Fig. 6
figure 6

XRD pattern of Pedalium murex extract synthesized silver nanoparticles

The pattern clearly shows the main peaks at (2θ) 38.19, 44.37, 64.56 and 77.47 corresponding to the (111), (200), (220) and (311) planes, respectively. By comparing JCPDS (file no: 89-3722), the typical pattern of green-synthesized AgNPs is found to possess an fcc structure. The average crystalline size of the silver nanoparticles was estimated using (Eq. 1), the Debye–Scherrer’s equation (Ajitha et al. 2014):

$$D = 0.9\lambda /\beta \, \cos \theta .$$

By determining the width of (111) Bragg’s reflection, the estimated average size of the particle is 14 nm.

In addition, two unassigned peaks appeared at 32.25° and 46.21°. These peaks were weaker than those of silver. This may be due to the bioorganic compounds occurring on the surface of the AgNPs. Unpredicted crystalline structures (32.25° and 46.21°) are also present and might be due to the organic compounds in the leaf extract (Suvith and Philip 2014; Duraisamy et al. 2013). A similar result was observed by Kumar and Yadav (2009) and Jeeva et al. (2014b), who identified crystalline peaks (32.28°, 46.28°, 54.83°, 67.47° and 76.69°) which were also obvious in a lot of works in which the XRD pattern included the relevant 2° range. Appearances of these peaks are due to the presence of phytochemical compounds in the leaf extracts. The stronger planes indicate silver as a major constituent in the biosynthesis.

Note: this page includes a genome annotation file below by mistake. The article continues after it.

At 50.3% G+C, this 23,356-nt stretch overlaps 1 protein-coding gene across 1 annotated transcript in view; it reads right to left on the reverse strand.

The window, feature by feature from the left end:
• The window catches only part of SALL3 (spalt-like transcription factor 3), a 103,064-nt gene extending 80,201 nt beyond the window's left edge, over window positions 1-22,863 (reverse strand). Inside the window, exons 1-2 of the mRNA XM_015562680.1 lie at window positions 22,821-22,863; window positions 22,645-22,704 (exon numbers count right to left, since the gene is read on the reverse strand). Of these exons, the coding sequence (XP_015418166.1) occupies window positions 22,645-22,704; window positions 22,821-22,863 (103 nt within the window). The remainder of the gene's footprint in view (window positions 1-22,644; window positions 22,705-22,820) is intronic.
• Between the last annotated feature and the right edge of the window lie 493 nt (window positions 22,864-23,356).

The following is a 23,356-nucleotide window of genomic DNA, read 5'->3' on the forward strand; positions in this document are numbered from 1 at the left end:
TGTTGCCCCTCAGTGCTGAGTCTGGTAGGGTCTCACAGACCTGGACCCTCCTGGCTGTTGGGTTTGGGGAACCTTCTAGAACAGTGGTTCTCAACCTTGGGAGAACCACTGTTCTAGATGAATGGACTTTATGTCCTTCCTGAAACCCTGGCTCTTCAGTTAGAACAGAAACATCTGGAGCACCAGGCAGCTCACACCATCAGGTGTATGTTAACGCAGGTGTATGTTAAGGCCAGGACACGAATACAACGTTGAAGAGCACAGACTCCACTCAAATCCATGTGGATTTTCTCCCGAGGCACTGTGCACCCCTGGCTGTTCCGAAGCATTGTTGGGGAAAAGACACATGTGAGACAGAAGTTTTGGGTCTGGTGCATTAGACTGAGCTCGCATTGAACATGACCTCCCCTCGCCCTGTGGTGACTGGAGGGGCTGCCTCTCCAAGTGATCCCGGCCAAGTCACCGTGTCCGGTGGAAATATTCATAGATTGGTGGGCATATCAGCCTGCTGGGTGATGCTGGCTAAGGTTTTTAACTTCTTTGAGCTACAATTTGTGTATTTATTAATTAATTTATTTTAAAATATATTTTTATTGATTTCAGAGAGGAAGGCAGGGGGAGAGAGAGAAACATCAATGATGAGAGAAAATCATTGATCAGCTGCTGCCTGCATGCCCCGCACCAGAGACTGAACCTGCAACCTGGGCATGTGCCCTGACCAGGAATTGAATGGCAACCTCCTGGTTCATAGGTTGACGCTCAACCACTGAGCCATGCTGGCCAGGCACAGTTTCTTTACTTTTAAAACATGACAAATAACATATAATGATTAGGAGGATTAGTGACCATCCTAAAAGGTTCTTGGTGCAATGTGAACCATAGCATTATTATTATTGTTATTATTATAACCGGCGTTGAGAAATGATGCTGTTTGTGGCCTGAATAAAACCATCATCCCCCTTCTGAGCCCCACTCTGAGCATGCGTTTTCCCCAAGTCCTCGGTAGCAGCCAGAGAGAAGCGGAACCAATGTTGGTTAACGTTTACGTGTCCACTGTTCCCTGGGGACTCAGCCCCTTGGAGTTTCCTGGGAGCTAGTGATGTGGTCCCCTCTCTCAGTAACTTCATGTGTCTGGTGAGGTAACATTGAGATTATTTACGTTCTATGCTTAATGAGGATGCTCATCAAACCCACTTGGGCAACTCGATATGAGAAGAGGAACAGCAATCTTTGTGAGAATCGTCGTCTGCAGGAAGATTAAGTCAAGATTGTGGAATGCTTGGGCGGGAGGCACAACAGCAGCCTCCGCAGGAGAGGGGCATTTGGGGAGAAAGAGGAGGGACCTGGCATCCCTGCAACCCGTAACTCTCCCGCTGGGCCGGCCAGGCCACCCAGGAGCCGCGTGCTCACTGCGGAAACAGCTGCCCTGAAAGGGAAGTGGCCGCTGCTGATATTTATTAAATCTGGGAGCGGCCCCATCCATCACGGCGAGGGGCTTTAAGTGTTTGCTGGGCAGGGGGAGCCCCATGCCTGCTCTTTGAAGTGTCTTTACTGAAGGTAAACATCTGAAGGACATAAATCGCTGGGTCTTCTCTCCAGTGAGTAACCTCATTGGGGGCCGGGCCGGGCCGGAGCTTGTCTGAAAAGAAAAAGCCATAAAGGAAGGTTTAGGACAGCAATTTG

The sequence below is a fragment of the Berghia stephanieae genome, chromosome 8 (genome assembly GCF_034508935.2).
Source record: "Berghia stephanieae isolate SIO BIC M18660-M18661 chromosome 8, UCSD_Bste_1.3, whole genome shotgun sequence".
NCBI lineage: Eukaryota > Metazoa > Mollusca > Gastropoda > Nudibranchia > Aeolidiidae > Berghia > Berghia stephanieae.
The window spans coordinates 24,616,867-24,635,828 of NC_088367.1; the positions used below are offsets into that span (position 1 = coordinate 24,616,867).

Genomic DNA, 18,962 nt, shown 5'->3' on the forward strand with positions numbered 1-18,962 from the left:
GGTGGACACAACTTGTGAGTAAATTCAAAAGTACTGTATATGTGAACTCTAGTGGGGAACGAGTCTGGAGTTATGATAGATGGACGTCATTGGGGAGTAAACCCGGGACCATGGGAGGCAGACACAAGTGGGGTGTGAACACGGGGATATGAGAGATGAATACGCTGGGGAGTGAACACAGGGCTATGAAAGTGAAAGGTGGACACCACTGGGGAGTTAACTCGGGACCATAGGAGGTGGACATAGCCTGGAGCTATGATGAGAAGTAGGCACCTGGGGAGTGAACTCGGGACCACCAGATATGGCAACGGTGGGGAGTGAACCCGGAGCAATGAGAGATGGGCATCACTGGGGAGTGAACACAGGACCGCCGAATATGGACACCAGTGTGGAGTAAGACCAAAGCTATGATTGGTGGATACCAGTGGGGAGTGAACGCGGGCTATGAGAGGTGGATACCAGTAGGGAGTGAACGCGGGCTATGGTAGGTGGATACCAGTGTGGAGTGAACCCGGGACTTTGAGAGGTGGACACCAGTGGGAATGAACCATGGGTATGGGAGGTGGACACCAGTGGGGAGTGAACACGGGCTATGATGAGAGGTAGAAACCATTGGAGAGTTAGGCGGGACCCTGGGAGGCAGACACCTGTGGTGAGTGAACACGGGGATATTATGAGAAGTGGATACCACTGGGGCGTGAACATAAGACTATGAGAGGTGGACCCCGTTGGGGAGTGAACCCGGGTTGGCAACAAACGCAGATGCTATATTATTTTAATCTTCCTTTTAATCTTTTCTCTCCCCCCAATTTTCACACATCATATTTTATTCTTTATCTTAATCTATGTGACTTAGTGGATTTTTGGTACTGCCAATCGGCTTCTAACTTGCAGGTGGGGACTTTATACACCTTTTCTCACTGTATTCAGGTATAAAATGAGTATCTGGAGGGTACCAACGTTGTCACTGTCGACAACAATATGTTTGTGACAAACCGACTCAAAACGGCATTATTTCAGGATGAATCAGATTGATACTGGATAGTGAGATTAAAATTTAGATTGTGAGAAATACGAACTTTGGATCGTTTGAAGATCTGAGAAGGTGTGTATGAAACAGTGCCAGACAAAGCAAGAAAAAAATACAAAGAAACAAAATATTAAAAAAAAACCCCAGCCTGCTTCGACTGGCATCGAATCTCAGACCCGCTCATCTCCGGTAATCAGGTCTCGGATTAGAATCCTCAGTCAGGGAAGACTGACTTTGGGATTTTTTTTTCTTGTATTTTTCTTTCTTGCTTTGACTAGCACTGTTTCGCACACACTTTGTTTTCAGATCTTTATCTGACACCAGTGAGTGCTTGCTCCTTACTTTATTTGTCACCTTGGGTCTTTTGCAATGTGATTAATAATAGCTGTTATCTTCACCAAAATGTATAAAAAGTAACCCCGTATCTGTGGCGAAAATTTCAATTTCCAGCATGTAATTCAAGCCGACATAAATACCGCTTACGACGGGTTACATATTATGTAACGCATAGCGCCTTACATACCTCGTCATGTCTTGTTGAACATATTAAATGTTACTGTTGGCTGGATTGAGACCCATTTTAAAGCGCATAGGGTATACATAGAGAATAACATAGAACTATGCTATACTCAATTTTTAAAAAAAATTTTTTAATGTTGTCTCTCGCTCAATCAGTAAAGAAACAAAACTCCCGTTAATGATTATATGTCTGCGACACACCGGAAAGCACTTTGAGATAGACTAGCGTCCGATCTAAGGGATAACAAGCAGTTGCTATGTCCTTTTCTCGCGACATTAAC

The average crystalline size, lattice parameter, cell volume and microstrain are shown in Table 1. The calculated lattice constant is in good agreement with the reported value and the sample exhibits smaller cell volumes. Earlier workers reported similar results for Ag nanoparticles (Gopinath et al. 2012; Basavegowda et al. 2014; Bindhu and Umadevi 2013).

Table 1 The variation of crystalline size, lattice parameter, cell volume and microstrain value of biosynthesized nanoparticles

FESEM analysis

The FESEM images of the silver nanoparticles are shown in Fig. 7. The surface morphology of silver nanoparticles showed even shape and spherical nature. In the present study, the histogram of the particle size ranges from 20 to 50 nm. Similar results were also reported for phyto-synthesised silver nanoparticles (Sathishkumar et al. 2012). This result strongly confirms that Pedalium murex leaf extracts might act as a reducing and capping agent in the production of silver nanoparticles.

Fig. 7
figure 7

FE-scanning electron microscope image of silver nanoparticles synthesised using Pedalium murex leaf extracts at different magnifications

EDAX study

Figure 8 shows the energy dispersive spectrum of the synthesized nanoparticles, which suggests the presence of silver as the ingredient element. Metallic silver nanoparticles generally show a typically strong signal peak at 3 keV, due to surface plasmon resonance (Magudapatty et al. 2001; Kaviya et al. 2011; Das et al. 2013). Figure 8 shows the quantitative information of biosynthesized AgNPs. The presence of elements such as Ag, O, C, K, Cl, Ca and Na are shown in the inset of Fig. 8.

Fig. 8
figure 8

EDAX spectrum of synthesised AgNPs using Pedalium murex leaf extract

This is one of the advantages of nanoparticles synthesized using plant extracts over those synthesised using chemical methods. In the present investigation, the synthesized silver nanoparticles show strong absorption in the range 2.5–4 keV. Similar results were reported earlier and the formation of silver nanoparticles was in the range 2–4 keV using Artemisia nilagirica leaf and Artocarpus heterophyllus seed extracts by Jagtap and Bapat (2013) and Vijaykumar et al. (2013).